We all have days where we feel a little “down” but did you know nearly all of us will suffer an episode of mental ill-health at some stage in our lifetime.

Many people think of mental illnesses as hearing voices and people who behave oddly in public but with statistics reporting as many as 1 in 4 Australians are suffering from a mental health disorder at any time, mental ill-health is a lot less obvious and a bigger problem than you might think.

What is Mental Ill-Health?

Mental ill-health can be transient like the stress brought on by work or family pressures or grief after illness or loss of a loved one or it can be less defined in cause like generalised depression and anxiety which can affect people over many years. It can also be conditions like addictive behaviours (alcoholism or reliance on pharmaceutical or recreational drugs), psychosis, bipolar or schizophrenia.

Mental illness can attract stigma and discrimination, which can be one of the biggest problems for someone with these disorders. About 10% of people with mental illness eventually die by suicide, as compared with 1% to 3% of the general population.

How are Mental and Physical Health Related?

In a joint position statement titled ADDRESSING THE PHYSICAL HEALTH OF PEOPLE WITH MENTAL ILLNESS released by Exercise and Sports Science Australia (ESSA), Australian Psychological Society (APS) and Dietitians Association of Australia (DAA) in March 2017, these peak bodies all agree that our physical and mental health are fundamentally linked.

“…our physical and mental health are fundamentally linked.”

Recent Australian research shows people living with serious mental illness are two to three times more likely to suffer from diabetes, and their rate of cardiovascular disease is almost four times that of the general population.

Mental illness, such as depression, is also an independent risk factor for developing coronary heart disease.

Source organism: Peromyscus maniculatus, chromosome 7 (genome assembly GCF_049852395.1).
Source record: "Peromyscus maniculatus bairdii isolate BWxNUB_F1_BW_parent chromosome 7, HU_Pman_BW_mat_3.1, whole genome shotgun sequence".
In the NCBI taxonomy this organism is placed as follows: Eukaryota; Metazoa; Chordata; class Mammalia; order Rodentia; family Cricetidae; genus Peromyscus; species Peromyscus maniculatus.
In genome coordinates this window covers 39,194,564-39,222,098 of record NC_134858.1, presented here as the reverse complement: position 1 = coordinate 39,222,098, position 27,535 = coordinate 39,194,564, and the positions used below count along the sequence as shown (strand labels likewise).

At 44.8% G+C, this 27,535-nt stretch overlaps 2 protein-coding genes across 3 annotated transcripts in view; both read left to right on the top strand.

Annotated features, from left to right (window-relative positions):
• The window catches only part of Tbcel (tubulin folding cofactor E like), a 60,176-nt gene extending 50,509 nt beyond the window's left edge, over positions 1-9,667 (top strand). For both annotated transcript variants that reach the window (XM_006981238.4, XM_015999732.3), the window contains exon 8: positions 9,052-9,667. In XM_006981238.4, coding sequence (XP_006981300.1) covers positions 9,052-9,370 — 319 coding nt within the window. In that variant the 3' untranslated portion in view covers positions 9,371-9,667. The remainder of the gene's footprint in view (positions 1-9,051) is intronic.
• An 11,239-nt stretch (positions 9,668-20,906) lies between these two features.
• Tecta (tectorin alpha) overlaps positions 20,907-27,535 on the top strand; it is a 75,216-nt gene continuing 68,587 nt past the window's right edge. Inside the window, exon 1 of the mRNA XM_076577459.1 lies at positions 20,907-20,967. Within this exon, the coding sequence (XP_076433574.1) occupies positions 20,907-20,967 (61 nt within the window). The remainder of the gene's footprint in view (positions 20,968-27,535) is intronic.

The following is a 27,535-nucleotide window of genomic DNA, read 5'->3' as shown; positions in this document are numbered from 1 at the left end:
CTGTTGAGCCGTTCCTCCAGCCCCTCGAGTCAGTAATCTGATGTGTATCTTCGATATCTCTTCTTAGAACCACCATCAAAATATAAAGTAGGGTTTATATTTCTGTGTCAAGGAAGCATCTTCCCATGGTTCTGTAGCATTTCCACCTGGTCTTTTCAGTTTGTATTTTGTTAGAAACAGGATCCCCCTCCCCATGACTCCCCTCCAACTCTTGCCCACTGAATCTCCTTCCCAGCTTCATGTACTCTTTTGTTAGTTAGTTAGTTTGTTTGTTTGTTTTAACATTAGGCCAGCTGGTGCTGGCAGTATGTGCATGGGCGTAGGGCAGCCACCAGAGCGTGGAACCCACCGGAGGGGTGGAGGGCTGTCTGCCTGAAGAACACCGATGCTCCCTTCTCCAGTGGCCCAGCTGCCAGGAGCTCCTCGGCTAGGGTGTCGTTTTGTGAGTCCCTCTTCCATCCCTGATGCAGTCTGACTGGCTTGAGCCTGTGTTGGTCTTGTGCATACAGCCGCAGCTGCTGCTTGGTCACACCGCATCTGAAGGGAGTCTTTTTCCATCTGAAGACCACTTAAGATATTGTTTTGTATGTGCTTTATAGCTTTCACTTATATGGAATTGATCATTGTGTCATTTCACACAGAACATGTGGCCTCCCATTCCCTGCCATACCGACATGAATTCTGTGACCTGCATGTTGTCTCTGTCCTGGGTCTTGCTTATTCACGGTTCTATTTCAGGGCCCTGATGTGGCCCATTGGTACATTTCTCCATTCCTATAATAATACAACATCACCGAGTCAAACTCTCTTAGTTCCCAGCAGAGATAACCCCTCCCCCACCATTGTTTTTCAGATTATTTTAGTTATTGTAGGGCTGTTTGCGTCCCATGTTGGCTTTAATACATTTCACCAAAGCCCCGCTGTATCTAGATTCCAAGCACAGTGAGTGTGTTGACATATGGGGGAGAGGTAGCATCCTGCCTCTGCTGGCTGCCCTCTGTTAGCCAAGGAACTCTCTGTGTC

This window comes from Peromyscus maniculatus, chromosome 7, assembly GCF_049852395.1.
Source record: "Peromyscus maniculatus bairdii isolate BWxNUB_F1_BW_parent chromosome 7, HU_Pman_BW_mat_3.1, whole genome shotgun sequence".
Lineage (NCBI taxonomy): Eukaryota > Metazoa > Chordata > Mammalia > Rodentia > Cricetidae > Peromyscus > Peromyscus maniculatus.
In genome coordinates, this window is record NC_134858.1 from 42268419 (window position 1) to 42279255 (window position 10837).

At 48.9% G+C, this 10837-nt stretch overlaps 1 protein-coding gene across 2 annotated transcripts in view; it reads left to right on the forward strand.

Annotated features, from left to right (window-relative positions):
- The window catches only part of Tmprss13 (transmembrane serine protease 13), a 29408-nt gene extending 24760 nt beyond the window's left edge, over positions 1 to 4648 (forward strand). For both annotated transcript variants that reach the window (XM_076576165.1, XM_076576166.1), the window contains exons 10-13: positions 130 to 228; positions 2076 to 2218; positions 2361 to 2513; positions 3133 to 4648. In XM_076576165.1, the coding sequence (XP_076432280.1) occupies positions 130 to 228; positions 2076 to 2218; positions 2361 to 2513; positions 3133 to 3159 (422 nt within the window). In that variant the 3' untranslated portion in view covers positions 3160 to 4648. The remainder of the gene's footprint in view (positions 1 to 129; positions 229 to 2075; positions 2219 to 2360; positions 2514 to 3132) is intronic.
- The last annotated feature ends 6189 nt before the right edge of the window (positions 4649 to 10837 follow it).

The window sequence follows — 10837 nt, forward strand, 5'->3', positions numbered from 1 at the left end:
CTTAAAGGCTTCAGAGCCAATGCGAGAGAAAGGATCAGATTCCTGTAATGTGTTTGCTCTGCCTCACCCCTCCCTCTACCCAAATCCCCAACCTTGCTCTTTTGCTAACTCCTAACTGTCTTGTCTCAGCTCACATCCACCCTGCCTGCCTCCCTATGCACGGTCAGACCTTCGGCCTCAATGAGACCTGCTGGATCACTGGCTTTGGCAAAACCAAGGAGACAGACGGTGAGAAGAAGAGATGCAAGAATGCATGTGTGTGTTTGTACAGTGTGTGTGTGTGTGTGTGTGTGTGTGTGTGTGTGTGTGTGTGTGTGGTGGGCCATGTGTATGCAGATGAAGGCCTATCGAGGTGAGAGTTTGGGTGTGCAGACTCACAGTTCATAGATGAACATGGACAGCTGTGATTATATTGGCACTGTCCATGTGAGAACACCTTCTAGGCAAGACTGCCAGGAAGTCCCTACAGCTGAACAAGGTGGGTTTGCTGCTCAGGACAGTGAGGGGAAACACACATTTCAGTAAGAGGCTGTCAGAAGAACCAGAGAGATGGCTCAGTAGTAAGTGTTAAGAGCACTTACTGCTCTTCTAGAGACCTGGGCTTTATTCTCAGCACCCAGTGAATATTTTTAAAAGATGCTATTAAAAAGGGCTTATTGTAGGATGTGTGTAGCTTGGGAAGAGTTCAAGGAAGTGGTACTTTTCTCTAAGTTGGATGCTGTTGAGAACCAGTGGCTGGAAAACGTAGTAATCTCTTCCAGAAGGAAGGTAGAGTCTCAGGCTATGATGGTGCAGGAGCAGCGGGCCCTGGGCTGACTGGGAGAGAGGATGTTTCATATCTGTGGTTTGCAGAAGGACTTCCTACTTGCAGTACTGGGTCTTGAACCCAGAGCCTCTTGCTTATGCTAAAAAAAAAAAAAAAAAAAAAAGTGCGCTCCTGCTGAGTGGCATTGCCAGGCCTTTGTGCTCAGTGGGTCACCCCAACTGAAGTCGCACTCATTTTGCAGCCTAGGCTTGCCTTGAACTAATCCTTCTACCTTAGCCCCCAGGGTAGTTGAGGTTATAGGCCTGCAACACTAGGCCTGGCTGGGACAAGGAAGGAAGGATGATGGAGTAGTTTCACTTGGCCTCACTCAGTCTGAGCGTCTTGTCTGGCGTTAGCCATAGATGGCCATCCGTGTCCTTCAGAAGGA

What can you do if you are suffering from mental ill-health?

Whether it’s a transient “blue day” or you’re dealing with something longer term, the experts in mental health agree it’s important to look after your physical health as a part of your overall management.

The position statement highlights the importance of integrated holistic healthcare and including treatment from a variety of health care providers to ensure you are getting the best help available.

Look after your mind

Psychologists provide evidence-based psychological interventions to assist with managing mental health conditions. Talking with a psychologist can assist provide you with coping strategies to manage in everyday life, at work, during times of stress of in situations that make you feel worse.

Additionally, Psychologists can help those with physical health conditions or injury to change your lifestyle behaviours that may be contributing to your condition management and overall quality of life.

Look after your body

Exercise is an effective method for improving both physical and mental health outcomes. However, it can be more difficult for people experiencing mental illness to initiate and maintain exercise programs because of the complex nature of mental illness.

Accredited Exercise Physiologists are more than just personal trainers. They are trained at University and experienced in providing evidence-based exercise interventions to individuals at high risk of developing, or with existing, chronic and complex medical conditions and injuries. In people with mental ill-health, regular physical activity under the guidance of an Accredited Exercise Physiologist has been shown to:

  • Improve cardiorespiratory fitness and reduce all-cause mortality risk [1];
  • Improve psychosocial functioning (i.e. activities of daily living, social and occupational functioning) [2];
  • Mitigate weight gain induced by psychotropic medications [3];
  • Improve chronic disease outcomes (especially type 2 diabetes and cardiovascular disease) [4];
  • Decrease symptoms of depression and anxiety [5 , 6 , 7];
  • Improve sleep quality [7]; and
  • Increase self-esteem [8].

What should I do next?

If you seek assistance from any health provider they should review your overall health as a part of their treatment. Health providers work closely with one another and may even be located in the same clinic so they can liaise and ensure nothing is missed and you are receiving the best treatment possible.

If you are still unsure, seeking assistance from your General Practitioner can be a great way to help you coordinate and seek help from the right health providers for you.